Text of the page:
Google Maps is about to get even better — especially if you use iPhone

Google Maps on iPhone
(Image credit: Shutterstock)

Update: Google Maps has finally added toll pricing in key regions — here's what you need to know

Nothing is ever final at Google Maps, and no matter how many new features or improvements come to the app there are always more around the corner. A few more upgrades are on the way, including new mobile design and iOS-exclusive features for those of you rocking an Apple phone.

The first feature of note is one that was actually revealed last year, and adds yet another Waze feature to the Google Maps lineup. Now, rather than just telling you that a particular route has tolls, Google Maps is able to tell you how much those tolls will cost.

google maps toll pricing on navigation screen

(Image credit: Google)

Using information from toll providers, and taking into account the day and time you’ll get there, Google can tell you all this before you start navigating. As ever, Google will still offer a toll-free alternative when it’s available, and you can tell the app to avoid tolls by tapping the three dot menu in the top right and toggling Avoid Tolls.

Toll pricing will be rolling out to Android and iOS this month, starting in the U.S., India, Japan and Indonesia. 

google maps new detailed design on android and iphone

(Image credit: Google)

Google Maps' design will also be changing over the coming week, in “select countries.” Put simply, Google is going to be adding a smorgasbord of extra details to maps on all platforms to try and make driving in unfamiliar places less stressful. And by all platforms Google means Android, iOS, Android Auto and Apple CarPlay.

These details include things as simple as traffic lights and stop signs, as well as building outlines and other areas of interest. Key cities will also get more than that, with Maps showing you the shape and width of the road, any medians or islands in the way, and other details to help you figure out what’s coming and where your car needs to be.

google maps in iOS shortcuts app

(Image credit: Google)

Finally iOS users are going to be able to enjoy a bunch of extra stuff. This includes the ability to navigate from an Apple Watch, plus direct integration with Siri, Spotlight and the Shortcuts app. 

Siri does already work with Google Maps, provided you specify you want to use Google Maps rather than Apple Maps. The specifics of the improvement haven’t been fully detailed. But by bringing Shortcuts into the mix, it should make it a tad easier to use Siri and Google Maps together.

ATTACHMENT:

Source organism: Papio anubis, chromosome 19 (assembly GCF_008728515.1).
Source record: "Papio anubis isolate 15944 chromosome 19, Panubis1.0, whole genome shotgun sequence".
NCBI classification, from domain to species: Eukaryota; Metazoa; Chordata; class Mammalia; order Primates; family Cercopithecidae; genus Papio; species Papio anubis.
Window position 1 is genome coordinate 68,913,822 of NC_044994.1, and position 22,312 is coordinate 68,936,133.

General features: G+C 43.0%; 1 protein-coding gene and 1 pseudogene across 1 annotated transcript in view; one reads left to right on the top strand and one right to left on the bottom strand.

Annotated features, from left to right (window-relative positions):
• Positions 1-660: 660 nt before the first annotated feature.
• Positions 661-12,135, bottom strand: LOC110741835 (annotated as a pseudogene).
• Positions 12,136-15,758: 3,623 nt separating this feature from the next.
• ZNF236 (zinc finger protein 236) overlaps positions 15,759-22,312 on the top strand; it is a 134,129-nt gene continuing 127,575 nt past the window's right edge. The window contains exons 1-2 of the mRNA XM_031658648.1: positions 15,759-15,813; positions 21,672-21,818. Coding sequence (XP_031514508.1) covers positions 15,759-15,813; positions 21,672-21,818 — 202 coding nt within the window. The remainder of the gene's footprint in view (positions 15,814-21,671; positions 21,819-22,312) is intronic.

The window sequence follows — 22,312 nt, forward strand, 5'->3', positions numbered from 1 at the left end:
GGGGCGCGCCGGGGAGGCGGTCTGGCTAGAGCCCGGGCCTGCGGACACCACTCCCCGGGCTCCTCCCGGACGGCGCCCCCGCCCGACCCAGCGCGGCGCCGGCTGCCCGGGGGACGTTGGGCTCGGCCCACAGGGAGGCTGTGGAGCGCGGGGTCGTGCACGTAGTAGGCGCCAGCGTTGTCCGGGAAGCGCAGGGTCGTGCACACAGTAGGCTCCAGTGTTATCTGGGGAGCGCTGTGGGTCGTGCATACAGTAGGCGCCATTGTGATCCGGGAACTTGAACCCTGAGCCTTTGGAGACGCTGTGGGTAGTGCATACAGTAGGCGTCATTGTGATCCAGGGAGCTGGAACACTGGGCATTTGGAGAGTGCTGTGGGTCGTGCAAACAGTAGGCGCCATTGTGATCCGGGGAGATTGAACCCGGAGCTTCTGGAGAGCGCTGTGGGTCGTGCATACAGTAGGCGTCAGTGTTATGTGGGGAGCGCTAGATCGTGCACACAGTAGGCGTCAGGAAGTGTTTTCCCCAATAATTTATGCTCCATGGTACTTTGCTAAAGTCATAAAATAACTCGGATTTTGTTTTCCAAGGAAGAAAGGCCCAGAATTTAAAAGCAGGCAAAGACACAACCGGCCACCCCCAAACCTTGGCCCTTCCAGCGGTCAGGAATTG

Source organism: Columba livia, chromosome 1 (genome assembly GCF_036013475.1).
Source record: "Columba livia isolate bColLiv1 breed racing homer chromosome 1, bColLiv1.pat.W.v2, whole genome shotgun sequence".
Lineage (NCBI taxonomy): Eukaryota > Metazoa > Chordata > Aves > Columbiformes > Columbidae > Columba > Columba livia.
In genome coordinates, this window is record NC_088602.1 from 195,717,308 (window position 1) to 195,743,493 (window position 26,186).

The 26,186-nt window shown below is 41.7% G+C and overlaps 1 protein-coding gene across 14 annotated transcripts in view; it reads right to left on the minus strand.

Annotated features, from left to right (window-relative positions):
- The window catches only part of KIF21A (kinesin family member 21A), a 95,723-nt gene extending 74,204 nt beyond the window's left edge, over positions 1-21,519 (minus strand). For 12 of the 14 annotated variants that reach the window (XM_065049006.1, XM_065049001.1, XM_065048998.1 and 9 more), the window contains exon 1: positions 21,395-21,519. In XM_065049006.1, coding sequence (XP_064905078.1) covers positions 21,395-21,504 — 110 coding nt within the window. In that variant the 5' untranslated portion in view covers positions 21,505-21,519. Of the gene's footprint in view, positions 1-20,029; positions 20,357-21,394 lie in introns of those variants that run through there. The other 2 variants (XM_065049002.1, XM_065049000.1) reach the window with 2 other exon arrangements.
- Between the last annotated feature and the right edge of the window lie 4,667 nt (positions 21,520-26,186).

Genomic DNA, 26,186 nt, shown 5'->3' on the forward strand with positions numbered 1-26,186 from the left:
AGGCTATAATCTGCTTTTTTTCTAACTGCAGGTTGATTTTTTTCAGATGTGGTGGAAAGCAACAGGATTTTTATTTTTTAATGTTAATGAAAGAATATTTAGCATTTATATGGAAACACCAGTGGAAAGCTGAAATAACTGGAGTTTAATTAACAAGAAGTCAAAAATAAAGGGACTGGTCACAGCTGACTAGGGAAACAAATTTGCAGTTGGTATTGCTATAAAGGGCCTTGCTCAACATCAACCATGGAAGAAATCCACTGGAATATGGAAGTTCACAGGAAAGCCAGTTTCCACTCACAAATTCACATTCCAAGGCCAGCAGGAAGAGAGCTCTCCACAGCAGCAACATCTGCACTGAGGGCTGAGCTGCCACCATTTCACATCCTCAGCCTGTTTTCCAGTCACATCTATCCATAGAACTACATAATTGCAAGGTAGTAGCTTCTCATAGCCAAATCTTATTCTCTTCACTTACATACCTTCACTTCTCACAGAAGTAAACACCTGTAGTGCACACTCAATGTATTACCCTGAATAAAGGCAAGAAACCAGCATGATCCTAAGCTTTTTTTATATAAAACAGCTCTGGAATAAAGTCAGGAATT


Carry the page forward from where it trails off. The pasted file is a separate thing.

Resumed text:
Google maps new pinned trip widget on iOS

(Image credit: Google)

A couple of changes to widgets are coming as well, including a new “Pinned Trip” widget. That name is fairly self-explanatory, letting you see important details about any journeys you previously pinned to the ‘Go’ tab on your home screen. The Google Maps search widget is shrinking too, giving you more space to have other stuff.

All these iOS updates are rolling out now, so make sure to keep your Google Maps app up to date.

Tom Pritchard
UK Phones Editor

Tom is the Tom's Guide's UK Phones Editor, tackling the latest smartphone news and vocally expressing his opinions about upcoming features or changes. It's long way from his days as editor of Gizmodo UK, when pretty much everything was on the table. He’s usually found trying to squeeze another giant Lego set onto the shelf, draining very large cups of coffee, or complaining about how terrible his Smart TV is.

  • Jwow
    With so many new features, improvements, and updates to Google maps, I'm amazed that a basic issue is not resolved. I often look up something on maps, then want to get a general orientation of the location. I first zoom in, and then move the map a little bit in any direction to simply see the major crossroads. This is pretty difficult, because the labels for major roads are only displayed once every several miles at a minimum. Google maps identifies all the small roads, however for the major throughways I don't see any label. In order to see this I have to scroll many miles down the street while zooming in and out. By the time I eventually come across the name of the road, I am very far from my original location, and frustrated about why this is so tedious. Would it be so difficult for Google to display the names of the major roads more often when the map is zoomed in? This seems like a pretty simple fix, and would be a great improvement.